In a typical year, the Rotterdam Ahoy exhibition halls in the Netherlands host a wide variety of events. This past May, the Eurovision Song Contest should have filled the halls with music, had it not been for the pandemic. A classical music trade fair and an event for the port and shipping industry were also scheduled and then axed because of the coronavirus. And so, the exhibition halls remained empty — that is, until teaming up with the Museum Boijmans Van Beuningen to present a large-scale art exhibition that can only be visited in an electric car.
The "Boijmans Ahoy Drive-Thru Museum" which opened to the public on August 1, was a fortuitous collaboration. The Museum Boijmans Van Beuningen in Rotterdam had been waiting for the opportunity to present its artworks, which range from medieval pieces to contemporary works. Its building had been undergoing extensive renovations since 2019 and works from its 150,000-piece collection had been in touring exhibitions at schools and other museums until the pandemic hit.
A large transformation
At 33,000 square feet, the Ahoy Rotterdam space is roughly the size of two soccer fields. As such, it became clear early in the planning phase that driving through the exhibition would be the ideal way to visit such a large space. Only electric vehicles can enter, and those without their own electric cars can simply borrow one on site. Up to 750 vehicles are allowed in per day.
The experience of visiting Boijman's Ahoy drive-thru museum is unique in many respects. While driving through the darkened hall, car headlights occasionally cross from a distance. Like an artistic game of hide and seek, the 40 artworks emerge from the darkness, such as the painting of a mandrill monkey by Austrian artist Oskar Kokoschka.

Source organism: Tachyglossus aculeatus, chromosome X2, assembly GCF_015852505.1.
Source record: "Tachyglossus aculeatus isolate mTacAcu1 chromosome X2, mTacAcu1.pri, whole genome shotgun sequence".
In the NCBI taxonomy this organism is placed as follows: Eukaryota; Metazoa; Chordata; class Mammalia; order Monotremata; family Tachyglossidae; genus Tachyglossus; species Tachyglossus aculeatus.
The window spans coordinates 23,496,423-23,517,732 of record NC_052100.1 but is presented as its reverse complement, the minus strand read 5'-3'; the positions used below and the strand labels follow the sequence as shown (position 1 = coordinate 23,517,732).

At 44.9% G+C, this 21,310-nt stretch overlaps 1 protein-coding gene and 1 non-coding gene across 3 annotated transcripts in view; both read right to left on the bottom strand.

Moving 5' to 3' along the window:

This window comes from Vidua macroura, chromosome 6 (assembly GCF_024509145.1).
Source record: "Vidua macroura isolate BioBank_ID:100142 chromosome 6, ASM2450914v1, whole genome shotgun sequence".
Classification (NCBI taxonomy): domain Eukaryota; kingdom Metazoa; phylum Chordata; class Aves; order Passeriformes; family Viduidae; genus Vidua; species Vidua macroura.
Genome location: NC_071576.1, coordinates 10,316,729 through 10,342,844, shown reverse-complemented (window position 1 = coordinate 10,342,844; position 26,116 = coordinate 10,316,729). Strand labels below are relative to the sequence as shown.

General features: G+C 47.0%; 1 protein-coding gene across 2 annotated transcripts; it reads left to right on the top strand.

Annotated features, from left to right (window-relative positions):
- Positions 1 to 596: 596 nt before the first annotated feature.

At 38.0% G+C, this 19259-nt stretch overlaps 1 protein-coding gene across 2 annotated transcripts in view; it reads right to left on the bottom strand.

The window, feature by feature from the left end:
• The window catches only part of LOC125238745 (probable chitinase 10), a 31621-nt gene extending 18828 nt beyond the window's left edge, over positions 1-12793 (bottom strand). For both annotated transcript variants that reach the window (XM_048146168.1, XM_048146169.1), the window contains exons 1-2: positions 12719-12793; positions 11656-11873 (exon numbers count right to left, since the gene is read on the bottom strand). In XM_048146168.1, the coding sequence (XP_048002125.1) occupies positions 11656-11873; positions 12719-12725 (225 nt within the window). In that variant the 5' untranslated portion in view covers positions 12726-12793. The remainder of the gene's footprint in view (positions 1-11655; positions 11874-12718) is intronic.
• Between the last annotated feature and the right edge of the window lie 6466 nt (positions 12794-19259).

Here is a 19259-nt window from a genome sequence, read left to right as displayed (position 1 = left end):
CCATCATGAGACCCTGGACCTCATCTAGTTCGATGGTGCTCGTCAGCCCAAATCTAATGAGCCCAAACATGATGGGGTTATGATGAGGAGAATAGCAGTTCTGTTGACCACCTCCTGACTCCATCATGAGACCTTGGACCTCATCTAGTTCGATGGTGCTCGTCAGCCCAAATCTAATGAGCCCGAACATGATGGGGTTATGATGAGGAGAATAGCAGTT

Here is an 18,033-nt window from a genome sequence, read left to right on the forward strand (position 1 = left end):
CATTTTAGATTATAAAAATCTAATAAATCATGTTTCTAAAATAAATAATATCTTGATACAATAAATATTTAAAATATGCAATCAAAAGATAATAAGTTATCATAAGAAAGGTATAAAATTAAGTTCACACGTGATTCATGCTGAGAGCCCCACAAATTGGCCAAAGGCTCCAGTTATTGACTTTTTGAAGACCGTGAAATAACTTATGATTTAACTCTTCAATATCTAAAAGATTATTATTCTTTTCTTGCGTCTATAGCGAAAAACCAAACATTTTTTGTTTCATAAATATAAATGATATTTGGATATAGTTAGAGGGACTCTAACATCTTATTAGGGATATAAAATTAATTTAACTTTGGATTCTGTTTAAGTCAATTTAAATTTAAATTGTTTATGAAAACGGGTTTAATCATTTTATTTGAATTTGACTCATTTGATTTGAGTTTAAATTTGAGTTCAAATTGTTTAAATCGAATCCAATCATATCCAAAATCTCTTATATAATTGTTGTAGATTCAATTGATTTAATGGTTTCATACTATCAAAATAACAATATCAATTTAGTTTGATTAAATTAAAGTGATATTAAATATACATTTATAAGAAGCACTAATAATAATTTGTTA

The museum, however, isn't the first to present the drive-through model. Earlier this summer, event organizers in Toronto put on a drivable exhibition dedicated to Vincent Van Gogh.
The tension between man and nature
Museum Boijmans Van Beuningen opened in 1849 as a space to house the collections of art collectors Frans Jacob Otto Boijmans, a lawyer, and Daniël George van Beuningen, a ship owner. Many of the paintings, sculptures and video installations involved in the current show touch on the topic of confrontations between humans and nature.
While the coronavirus, presumably transmitted from animals, is currently keeping humanity on tenterhooks, the works on show explore this field of tension between man and nature. In the video installation Nummer acht (everything is going to be alright), Dutch artist Guido van der Werve walks on ice, which a huge icebreaker ship ploughs behind him.
In the video installation Springtime, artist Jeroen Eisinga sits quietly and with closed eyes in front of the viewer while hundreds of bees lay siege to his arms, neck, and head. To make the video and attract the bees, the Dutch artist had previously sprayed himself with scents of queen bees.
One might assume that because the encounter with the artworks takes place from a car seat or window, it is impersonal. But this is not the case. Audio from the video installations as well as additional information about each piece can be heard on the visitors' car's radio — and there are no obnoxious visitors blocking views to artworks with selfie sticks.
Those without a driver's license need not fear: There is also the option to be chauffeured in through the exhibition in one of the museum's vehicles. The exhibition runs until August 23.